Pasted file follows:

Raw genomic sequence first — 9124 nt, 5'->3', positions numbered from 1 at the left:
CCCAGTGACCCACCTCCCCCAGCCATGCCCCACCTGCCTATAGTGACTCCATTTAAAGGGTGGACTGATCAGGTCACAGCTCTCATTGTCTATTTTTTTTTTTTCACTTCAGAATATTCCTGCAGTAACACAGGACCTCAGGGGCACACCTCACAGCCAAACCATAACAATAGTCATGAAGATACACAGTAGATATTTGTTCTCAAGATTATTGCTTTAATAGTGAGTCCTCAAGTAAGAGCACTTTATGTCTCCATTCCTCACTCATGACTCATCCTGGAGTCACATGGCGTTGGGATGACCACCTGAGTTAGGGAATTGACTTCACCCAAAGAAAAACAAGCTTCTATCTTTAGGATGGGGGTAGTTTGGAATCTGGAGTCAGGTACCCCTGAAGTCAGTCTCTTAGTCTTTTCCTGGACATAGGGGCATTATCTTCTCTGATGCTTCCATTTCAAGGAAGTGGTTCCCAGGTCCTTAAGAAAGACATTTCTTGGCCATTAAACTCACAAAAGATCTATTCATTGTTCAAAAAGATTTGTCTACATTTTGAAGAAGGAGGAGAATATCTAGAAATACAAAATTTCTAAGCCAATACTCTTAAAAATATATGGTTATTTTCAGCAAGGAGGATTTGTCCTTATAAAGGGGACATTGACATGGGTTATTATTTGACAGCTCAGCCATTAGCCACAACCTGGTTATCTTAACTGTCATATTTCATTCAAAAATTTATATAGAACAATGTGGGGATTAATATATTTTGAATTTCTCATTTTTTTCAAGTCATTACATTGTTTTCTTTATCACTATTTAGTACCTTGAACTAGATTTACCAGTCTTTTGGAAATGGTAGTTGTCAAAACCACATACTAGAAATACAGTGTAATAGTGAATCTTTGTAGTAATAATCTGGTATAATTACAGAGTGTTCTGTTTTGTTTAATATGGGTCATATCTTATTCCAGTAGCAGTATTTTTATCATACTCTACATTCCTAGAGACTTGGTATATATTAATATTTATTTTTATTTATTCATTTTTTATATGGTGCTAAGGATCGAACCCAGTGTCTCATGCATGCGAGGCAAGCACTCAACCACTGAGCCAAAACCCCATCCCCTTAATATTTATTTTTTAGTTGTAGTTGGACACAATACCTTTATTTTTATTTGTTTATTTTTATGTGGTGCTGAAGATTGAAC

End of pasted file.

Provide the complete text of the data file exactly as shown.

Raw genomic sequence first — 9124 nt, 5'->3', positions numbered from 1 at the left:
CCCAGTGACCCACCTCCCCCAGCCATGCCCCACCTGCCTATAGTGACTCCATTTAAAGGGTGGACTGATCAGGTCACAGCTCTCATTGTCTATTTTTTTTTTTTCACTTCAGAATATTCCTGCAGTAACACAGGACCTCAGGGGCACACCTCACAGCCAAACCATAACAATAGTCATGAAGATACACAGTAGATATTTGTTCTCAAGATTATTGCTTTAATAGTGAGTCCTCAAGTAAGAGCACTTTATGTCTCCATTCCTCACTCATGACTCATCCTGGAGTCACATGGCGTTGGGATGACCACCTGAGTTAGGGAATTGACTTCACCCAAAGAAAAACAAGCTTCTATCTTTAGGATGGGGGTAGTTTGGAATCTGGAGTCAGGTACCCCTGAAGTCAGTCTCTTAGTCTTTTCCTGGACATAGGGGCATTATCTTCTCTGATGCTTCCATTTCAAGGAAGTGGTTCCCAGGTCCTTAAGAAAGACATTTCTTGGCCATTAAACTCACAAAAGATCTATTCATTGTTCAAAAAGATTTGTCTACATTTTGAAGAAGGAGGAGAATATCTAGAAATACAAAATTTCTAAGCCAATACTCTTAAAAATATATGGTTATTTTCAGCAAGGAGGATTTGTCCTTATAAAGGGGACATTGACATGGGTTATTATTTGACAGCTCAGCCATTAGCCACAACCTGGTTATCTTAACTGTCATATTTCATTCAAAAATTTATATAGAACAATGTGGGGATTAATATATTTTGAATTTCTCATTTTTTTCAAGTCATTACATTGTTTTCTTTATCACTATTTAGTACCTTGAACTAGATTTACCAGTCTTTTGGAAATGGTAGTTGTCAAAACCACATACTAGAAATACAGTGTAATAGTGAATCTTTGTAGTAATAATCTGGTATAATTACAGAGTGTTCTGTTTTGTTTAATATGGGTCATATCTTATTCCAGTAGCAGTATTTTTATCATACTCTACATTCCTAGAGACTTGGTATATATTAATATTTATTTTTATTTATTCATTTTTTATATGGTGCTAAGGATCGAACCCAGTGTCTCATGCATGCGAGGCAAGCACTCAACCACTGAGCCAAAACCCCATCCCCTTAATATTTATTTTTTAGTTGTAGTTGGACACAATACCTTTATTTTTATTTGTTTATTTTTATGTGGTGCTGAAGATTGAAC